Click arrow for categories

Ordering & enquiry information

by George Dunlop Leslie (1835-1921)

This unpretentious little girl is painted here in a momentary snapshot of time- just offering a quick glance to an appreciative audience before returning to her task.

Although it is written that she was only eight at the time, perhaps she's a little younger? While standing on a chair in the nursery doing her chores, her mind will be thinking of many other enjoyable things to wash next. So it may not be very long before she is scampering away, possibly looking for her dolls to undress.
Then in a flash, being distracted again, off will come the apron - adding a small heap on the floor to the trail of many other discarded items, each forgotten about so quickly. Now it is time to prepare tea for her unsuspecting and unclad admirers - except Teddy of course who's only piece of clothing is a bright red silk ribbon.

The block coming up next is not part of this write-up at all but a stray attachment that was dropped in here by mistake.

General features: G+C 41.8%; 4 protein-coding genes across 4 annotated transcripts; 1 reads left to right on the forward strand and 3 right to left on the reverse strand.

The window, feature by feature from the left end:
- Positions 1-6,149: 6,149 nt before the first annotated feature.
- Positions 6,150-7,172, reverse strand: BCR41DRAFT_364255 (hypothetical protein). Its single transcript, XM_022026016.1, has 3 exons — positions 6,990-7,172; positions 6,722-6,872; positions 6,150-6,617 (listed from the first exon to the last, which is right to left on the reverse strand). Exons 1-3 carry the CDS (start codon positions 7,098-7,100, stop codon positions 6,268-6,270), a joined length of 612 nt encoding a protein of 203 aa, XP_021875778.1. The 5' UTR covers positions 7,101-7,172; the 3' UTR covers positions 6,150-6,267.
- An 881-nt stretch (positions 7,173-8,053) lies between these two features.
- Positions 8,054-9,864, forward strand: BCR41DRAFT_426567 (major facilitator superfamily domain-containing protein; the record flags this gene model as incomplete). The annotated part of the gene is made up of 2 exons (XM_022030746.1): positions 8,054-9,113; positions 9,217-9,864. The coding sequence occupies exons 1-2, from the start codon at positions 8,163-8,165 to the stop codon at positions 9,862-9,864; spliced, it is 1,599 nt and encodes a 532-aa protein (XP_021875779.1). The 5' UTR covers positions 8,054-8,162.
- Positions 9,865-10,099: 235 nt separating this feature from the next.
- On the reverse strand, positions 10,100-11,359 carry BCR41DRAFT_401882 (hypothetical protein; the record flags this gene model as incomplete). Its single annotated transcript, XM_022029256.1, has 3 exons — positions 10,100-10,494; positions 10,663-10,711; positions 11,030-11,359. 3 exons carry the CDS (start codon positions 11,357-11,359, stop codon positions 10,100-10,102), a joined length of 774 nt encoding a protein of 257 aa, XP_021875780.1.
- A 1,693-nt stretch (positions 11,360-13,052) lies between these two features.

What a wonderful life it is! Without cares and responsibilities would anybody really want to grow up? Nanny will be along sometime to inspect the anticipated mess. She will even try to coax our little maiden into putting things back where they belong. Even Nanny knows that clearing up too quickly means that the whole of her life would be spent on this never ending task.

And the chatter that will accompany each activity will be ceaseless. If we could anticipate the monologue, it is more than likely that her instructions would be coming forth about table-manners and sitting-up-straight! Each doll will receive a detailed order - and quite naturally behave itself accordingly.
I'm quite sure we would all love to be the proverbial fly on the wall for a little while longer!

George Dunlop Leslie followed his father's footsteps becoming a professional artist (Charles Robt. 1794 -1859). In addition to studying under his accomplished father, he also attended the R.A. schools and exhibited at the R..A. when he was 22. He painted landscapes and genre, following a brief period of Pre-Raphaelism. He also painted many views of the Thames. For a time he lived in St. John's Wood and was a member of the Clique before moving away to Berkshire. His brother, Robert C. also became a noted artist who specialised in marine paintings.

© Copyright
Stephen Selby 2001
Click for ordering information a new window will open to allow you to continue browsing the main site while placing your order.
Web design Simon Walter